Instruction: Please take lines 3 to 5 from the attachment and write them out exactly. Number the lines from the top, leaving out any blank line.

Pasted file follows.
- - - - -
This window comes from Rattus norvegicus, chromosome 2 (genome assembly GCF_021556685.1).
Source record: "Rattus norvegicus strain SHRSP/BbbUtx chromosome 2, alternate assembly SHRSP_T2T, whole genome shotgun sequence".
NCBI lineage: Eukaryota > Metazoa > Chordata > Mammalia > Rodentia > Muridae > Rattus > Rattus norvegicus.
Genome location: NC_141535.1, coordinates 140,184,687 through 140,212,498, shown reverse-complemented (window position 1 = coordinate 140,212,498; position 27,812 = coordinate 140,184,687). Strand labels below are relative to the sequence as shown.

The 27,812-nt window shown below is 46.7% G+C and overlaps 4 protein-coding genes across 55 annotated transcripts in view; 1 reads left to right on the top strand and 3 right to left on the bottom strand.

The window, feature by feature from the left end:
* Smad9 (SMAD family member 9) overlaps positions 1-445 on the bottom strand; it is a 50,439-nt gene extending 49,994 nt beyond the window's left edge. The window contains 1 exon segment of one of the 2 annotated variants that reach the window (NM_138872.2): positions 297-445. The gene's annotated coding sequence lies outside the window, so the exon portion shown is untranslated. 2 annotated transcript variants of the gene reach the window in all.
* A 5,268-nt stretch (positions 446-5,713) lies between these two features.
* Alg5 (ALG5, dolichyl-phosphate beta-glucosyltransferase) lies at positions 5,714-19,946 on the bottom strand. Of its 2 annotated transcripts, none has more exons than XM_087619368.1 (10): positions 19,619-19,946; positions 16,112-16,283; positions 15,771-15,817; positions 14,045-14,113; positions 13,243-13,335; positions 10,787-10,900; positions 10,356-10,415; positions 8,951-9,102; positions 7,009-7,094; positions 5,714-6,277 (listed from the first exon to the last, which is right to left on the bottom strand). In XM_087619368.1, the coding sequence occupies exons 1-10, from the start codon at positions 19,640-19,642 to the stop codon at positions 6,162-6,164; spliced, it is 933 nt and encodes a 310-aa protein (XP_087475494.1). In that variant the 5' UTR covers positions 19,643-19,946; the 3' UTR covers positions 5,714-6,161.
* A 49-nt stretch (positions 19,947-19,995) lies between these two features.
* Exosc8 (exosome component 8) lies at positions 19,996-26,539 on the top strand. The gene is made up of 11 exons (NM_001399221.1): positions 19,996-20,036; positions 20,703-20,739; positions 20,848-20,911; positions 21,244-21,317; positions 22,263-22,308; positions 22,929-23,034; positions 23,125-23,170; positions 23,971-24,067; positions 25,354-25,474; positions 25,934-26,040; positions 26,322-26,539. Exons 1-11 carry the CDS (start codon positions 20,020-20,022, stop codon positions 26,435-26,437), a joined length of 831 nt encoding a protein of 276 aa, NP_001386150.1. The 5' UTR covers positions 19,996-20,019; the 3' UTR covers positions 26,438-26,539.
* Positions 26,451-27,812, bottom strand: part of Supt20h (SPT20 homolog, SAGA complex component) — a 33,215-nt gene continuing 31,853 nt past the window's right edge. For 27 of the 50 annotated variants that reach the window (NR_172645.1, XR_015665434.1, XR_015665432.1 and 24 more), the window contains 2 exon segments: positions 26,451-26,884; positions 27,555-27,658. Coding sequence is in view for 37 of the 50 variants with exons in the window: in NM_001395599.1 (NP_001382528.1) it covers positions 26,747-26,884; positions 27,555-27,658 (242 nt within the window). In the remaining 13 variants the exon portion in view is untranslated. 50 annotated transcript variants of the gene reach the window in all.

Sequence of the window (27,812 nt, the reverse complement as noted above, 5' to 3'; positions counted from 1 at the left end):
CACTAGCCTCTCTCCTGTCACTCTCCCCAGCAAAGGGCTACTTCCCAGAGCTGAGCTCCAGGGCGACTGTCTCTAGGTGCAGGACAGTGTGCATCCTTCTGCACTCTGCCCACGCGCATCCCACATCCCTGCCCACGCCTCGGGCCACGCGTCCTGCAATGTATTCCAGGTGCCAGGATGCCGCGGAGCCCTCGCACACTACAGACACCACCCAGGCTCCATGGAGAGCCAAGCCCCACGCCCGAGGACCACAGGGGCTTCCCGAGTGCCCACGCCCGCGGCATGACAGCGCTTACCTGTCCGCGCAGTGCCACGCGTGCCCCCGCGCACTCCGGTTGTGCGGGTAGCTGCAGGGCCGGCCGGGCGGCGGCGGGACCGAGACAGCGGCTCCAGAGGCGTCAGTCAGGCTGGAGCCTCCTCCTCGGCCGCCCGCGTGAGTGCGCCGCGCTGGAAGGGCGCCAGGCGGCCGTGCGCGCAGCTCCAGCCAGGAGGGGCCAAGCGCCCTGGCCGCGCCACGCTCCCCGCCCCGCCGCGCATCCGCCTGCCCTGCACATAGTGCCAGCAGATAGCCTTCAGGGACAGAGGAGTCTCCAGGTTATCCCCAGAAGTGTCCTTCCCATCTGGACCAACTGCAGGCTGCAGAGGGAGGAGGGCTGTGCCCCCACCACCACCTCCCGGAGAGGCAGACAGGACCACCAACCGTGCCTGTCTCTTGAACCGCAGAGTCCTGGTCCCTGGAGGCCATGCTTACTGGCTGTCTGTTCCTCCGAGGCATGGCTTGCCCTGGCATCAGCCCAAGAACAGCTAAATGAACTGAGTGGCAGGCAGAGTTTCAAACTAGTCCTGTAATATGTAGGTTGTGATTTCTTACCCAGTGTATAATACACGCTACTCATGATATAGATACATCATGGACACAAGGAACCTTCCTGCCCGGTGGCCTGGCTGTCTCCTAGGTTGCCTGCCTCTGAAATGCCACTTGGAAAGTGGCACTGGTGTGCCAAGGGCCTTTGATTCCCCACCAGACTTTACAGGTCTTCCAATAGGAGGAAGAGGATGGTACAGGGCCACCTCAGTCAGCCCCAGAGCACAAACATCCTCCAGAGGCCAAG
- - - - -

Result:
NCBI lineage: Eukaryota > Metazoa > Chordata > Mammalia > Rodentia > Muridae > Rattus > Rattus norvegicus.
Genome location: NC_141535.1, coordinates 140,184,687 through 140,212,498, shown reverse-complemented (window position 1 = coordinate 140,212,498; position 27,812 = coordinate 140,184,687). Strand labels below are relative to the sequence as shown.

The 27,812-nt window shown below is 46.7% G+C and overlaps 4 protein-coding genes across 55 annotated transcripts in view; 1 reads left to right on the top strand and 3 right to left on the bottom strand.